Minister slams Russian grab for Serb oil monopoly

BELGRADE (Reuters) - A Russian bid to gain control of Serbia’s NIS oil monopoly for 400 million euros ($588.4 million) is indecent and unacceptable as far as the Economy Ministry is concerned, Minister Mladjan Dinkic said on Friday.

The offer is contained in a confidential Moscow document proposing to boost ties in the energy sector and take complete control of the Serbian petrol and gas market, while promising to consider extending a gas pipeline arm through Serbia.

“The offer is humiliating,” Dinkic told Reuters. “They have offered only 400 million euros for a 51 percent stake in NIS. Their property alone is worth 800 million euros according to conservative estimates, excluding business or market share.”

“We are supposed to immediately give away the most valuable asset we have and the gas pipeline would arrive in 2013 at best,” he added. “They will determine late next year the route of the pipeline depending on market criteria. So we want an international tender to determine NIS’s market value.”

Analysts believe nationalist Prime Minister Vojislav Kostunica wants to accept the deal, to reward Russia for backing Serbia’s efforts to prevent its breakaway Kosovo province from declaring independence, by threatening to use its U.N. veto.

But his deputy Bozidar Djelic -- of the dominant pro-Western party in the ruling coalition -- said Serbia would not make any concessions to Russia in return for political support.

The government was due to hold an extraordinary session on Saturday, but Djelic said parliament would be the one to decide.


The book value of NIS is estimated to have more than doubled in 2007 to around 2.0 billion euros ($2.88 billion).

Companies including Hungary’s MOL, Poland’s PKN Orlen, Russia’s LUKOIL, as well as Romania’s Rompetrol have expressed interest in it.

The proposal by Russia’s Gazprom, the world’s number one gas company supplying a quarter of Europe’s gas, makes clear it is interested in NIS only if it is allowed to expand gas business in Serbia.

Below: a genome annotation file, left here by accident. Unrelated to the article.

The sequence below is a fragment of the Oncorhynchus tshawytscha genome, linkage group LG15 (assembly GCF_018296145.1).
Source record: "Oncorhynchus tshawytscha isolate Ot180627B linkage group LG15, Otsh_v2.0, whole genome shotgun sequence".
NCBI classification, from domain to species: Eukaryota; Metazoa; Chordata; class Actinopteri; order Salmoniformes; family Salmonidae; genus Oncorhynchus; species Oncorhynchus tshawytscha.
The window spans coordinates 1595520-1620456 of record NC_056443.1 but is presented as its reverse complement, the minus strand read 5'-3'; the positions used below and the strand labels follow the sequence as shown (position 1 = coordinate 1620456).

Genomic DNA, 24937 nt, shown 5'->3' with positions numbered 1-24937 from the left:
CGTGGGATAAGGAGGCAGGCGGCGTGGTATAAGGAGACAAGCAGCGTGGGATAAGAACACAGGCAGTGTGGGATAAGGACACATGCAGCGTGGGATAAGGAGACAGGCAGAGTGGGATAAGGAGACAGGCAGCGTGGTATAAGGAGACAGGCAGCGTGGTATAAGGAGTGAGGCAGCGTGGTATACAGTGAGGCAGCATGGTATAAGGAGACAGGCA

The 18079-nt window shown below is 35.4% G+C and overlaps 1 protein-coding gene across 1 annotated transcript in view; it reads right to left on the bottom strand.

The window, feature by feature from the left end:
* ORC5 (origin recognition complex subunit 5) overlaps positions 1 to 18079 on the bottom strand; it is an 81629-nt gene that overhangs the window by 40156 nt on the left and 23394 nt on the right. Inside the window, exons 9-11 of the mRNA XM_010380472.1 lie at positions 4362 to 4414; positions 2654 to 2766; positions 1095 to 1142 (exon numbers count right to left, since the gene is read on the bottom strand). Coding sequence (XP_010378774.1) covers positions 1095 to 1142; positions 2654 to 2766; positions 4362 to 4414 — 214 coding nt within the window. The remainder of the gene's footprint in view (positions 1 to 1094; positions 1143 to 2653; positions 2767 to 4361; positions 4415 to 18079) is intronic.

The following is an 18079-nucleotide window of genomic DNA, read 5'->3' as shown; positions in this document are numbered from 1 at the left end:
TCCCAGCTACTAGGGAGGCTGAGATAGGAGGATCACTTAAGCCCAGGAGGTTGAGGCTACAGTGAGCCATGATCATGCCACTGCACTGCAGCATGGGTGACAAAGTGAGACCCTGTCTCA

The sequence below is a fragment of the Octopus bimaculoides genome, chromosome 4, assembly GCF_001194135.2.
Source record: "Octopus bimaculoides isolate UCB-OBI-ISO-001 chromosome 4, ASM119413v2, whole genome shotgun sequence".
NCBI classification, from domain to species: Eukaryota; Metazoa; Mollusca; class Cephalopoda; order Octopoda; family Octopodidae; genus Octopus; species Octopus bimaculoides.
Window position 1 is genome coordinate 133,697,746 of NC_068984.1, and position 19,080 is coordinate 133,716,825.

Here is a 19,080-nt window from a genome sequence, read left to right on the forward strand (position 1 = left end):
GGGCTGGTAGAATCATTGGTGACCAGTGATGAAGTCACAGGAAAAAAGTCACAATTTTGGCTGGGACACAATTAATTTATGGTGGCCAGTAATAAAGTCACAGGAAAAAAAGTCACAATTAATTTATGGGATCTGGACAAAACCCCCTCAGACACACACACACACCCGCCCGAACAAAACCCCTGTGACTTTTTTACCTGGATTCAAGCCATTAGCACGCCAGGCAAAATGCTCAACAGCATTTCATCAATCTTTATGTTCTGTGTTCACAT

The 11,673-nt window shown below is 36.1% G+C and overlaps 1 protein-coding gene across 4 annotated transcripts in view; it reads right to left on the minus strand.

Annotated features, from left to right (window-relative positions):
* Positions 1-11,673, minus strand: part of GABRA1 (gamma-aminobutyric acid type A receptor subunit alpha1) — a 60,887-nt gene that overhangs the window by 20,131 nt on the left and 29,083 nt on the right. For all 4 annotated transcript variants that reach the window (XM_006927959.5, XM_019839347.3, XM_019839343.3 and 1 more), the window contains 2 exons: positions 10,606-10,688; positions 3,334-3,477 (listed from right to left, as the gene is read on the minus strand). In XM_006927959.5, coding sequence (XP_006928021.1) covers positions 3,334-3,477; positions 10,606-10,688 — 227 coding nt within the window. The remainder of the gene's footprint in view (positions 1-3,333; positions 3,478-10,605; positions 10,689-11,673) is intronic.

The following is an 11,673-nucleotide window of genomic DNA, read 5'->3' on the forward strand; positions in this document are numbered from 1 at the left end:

The proffered arm of its South Stream pipeline project, Russia’s rival to the Nabucco pipeline scheme, would carry less gas and make less revenue than Serbia had initially hoped for.

The Russians also want NIS to ditch plans to implement European Union environmental standards and to extend a protectionist ban on crude oil product imports until 2012.

Industry sources said Gazpromneft officials were hovering around at NIS headquarters in Novi Sad, pushing for a deal to be signed on January 18. That is two days before Serbia elects a new president, in a ballot seen as deciding if the nation sticks to its European Union membership aims or looks to Russia.

Another thorn in the eye was a plan to keep NIS beyond reach of outside investors, small or institutional, Dinkic said.

“The plan is for Gazpromneft to acquire a 51 percent stake, leaving the remaining 49 percent in the hands of the government,” Dinkic said.

Serbia’s parliament this week adopted a law allowing the release of shares in the country’s most valuable assets -- including NIS -- to some 4 million people free of charge, resulting in a windfall worth at least 1,000 euros for every Serb adult, and more for workers in state-owned firms.

“How are we going to explain to workers that they will not get their shares after all?” asked Dinkic.

Editing by Douglas Hamilton and James Jukwey